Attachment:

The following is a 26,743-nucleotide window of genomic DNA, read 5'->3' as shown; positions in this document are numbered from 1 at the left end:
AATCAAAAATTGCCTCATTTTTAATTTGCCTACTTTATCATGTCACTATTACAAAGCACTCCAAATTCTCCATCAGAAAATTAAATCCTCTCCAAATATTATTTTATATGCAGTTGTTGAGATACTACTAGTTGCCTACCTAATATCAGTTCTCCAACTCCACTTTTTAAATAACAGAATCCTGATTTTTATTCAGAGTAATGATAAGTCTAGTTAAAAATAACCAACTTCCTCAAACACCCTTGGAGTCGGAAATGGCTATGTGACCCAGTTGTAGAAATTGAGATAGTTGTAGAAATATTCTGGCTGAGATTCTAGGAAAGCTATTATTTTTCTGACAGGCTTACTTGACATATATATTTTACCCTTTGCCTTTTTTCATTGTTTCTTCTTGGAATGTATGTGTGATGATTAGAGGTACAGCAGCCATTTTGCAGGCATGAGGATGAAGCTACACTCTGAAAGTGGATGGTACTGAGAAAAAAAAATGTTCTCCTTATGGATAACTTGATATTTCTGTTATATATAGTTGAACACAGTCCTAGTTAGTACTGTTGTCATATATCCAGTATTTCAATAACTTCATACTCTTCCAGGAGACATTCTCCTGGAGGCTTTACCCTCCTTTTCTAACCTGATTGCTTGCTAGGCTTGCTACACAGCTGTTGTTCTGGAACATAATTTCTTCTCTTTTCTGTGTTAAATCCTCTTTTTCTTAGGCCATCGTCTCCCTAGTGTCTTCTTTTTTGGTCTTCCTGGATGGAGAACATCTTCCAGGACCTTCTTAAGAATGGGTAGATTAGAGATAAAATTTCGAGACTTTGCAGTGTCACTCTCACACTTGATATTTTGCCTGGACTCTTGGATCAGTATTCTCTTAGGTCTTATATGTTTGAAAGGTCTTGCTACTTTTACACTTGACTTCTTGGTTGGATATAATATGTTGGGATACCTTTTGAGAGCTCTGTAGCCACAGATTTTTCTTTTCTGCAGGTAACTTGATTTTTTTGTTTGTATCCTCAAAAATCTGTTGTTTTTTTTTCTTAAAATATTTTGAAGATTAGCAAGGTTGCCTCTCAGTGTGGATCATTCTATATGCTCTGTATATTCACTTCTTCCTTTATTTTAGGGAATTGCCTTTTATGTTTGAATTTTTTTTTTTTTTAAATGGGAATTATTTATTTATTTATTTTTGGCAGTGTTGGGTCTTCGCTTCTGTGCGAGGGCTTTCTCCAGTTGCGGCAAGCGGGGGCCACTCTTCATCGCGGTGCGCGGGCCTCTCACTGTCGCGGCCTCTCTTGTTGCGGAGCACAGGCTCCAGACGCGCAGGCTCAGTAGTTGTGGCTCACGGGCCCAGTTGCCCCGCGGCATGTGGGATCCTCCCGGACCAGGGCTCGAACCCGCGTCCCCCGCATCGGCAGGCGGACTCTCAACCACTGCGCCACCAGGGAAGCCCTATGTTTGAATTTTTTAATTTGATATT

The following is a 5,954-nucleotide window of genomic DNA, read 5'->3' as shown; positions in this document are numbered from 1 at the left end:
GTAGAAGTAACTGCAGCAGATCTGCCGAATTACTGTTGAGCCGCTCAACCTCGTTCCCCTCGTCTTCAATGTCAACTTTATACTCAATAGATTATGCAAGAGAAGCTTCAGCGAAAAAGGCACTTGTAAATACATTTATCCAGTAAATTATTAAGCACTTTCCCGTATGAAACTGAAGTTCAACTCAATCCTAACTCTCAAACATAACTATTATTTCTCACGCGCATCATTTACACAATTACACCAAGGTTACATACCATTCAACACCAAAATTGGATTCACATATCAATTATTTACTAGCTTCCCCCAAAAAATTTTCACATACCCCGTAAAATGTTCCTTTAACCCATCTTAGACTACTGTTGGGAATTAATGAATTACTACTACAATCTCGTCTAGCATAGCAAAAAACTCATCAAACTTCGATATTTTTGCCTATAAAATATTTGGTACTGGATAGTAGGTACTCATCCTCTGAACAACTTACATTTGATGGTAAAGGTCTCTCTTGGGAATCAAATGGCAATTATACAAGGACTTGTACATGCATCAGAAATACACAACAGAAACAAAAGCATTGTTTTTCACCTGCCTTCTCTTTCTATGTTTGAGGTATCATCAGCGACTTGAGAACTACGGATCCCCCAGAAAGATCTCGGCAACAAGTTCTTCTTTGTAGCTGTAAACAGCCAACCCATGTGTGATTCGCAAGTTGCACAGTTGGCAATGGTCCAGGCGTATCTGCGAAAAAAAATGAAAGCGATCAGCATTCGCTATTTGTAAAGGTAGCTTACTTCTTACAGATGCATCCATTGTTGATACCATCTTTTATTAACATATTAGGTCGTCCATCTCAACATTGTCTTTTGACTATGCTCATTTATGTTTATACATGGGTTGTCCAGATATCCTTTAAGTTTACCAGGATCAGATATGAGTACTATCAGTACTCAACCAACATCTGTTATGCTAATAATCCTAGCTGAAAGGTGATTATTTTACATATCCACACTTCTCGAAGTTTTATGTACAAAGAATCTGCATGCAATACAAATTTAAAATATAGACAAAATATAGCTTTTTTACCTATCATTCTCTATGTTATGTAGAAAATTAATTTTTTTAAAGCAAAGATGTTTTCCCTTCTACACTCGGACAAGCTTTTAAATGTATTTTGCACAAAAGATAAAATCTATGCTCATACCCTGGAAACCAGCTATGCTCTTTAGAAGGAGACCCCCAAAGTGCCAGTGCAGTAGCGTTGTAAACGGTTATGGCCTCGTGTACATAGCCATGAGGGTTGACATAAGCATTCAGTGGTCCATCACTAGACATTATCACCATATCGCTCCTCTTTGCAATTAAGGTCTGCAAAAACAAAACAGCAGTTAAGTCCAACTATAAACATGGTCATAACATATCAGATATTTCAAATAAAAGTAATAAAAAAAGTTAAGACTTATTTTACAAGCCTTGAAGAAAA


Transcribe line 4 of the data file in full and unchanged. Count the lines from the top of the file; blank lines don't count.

GTAGAAGTAACTGCAGCAGATCTGCCGAATTACTGTTGAGCCGCTCAACCTCGTTCCCCTCGTCTTCAATGTCAACTTTATACTCAATAGATTATGCAAGAGAAGCTTCAGCGAAAAAGGCACTTGTAAATACATTTATCCAGTAAATTATTAAGCACTTTCCCGTATGAAACTGAAGTTCAACTCAATCCTAACTCTCAAACATAACTATTATTTCTCACGCGCATCATTTACACAATTACACCAAGGTTACATACCATTCAACACCAAAATTGGATTCACATATCAATTATTTACTAGCTTCCCCCAAAAAATTTTCACATACCCCGTAAAATGTTCCTTTAACCCATCTTAGACTACTGTTGGGAATTAATGAATTACTACTACAATCTCGTCTAGCATAGCAAAAAACTCATCAAACTTCGATATTTTTGCCTATAAAATATTTGGTACTGGATAGTAGGTACTCATCCTCTGAACAACTTACATTTGATGGTAAAGGTCTCTCTTGGGAATCAAATGGCAATTATACAAGGACTTGTACATGCATCAGAAATACACAACAGAAACAAAAGCATTGTTTTTCACCTGCCTTCTCTTTCTATGTTTGAGGTATCATCAGCGACTTGAGAACTACGGATCCCCCAGAAAGATCTCGGCAACAAGTTCTTCTTTGTAGCTGTAAACAGCCAACCCATGTGTGATTCGCAAGTTGCACAGTTGGCAATGGTCCAGGCGTATCTGCGAAAAAAAATGAAAGCGATCAGCATTCGCTATTTGTAAAGGTAGCTTACTTCTTACAGATGCATCCATTGTTGATACCATCTTTTATTAACATATTAGGTCGTCCATCTCAACATTGTCTTTTGACTATGCTCATTTATGTTTATACATGGGTTGTCCAGATATCCTTTAAGTTTACCAGGATCAGATATGAGTACTATCAGTACTCAACCAACATCTGTTATGCTAATAATCCTAGCTGAAAGGTGATTATTTTACATATCCACACTTCTCGAAGTTTTATGTACAAAGAATCTGCATGCAATACAAATTTAAAATATAGACAAAATATAGCTTTTTTACCTATCATTCTCTATGTTATGTAGAAAATTAATTTTTTTAAAGCAAAGATGTTTTCCCTTCTACACTCGGACAAGCTTTTAAATGTATTTTGCACAAAAGATAAAATCTATGCTCATACCCTGGAAACCAGCTATGCTCTTTAGAAGGAGACCCCCAAAGTGCCAGTGCAGTAGCGTTGTAAACGGTTATGGCCTCGTGTACATAGCCATGAGGGTTGACATAAGCATTCAGTGGTCCATCACTAGACATTATCACCATATCGCTCCTCTTTGCAATTAAGGTCTGCAAAAACAAAACAGCAGTTAAGTCCAACTATAAACATGGTCATAACATATCAGATATTTCAAATAAAAGTAATAAAAAAAGTTAAGACTTATTTTACAAGCCTTGAAGAAAA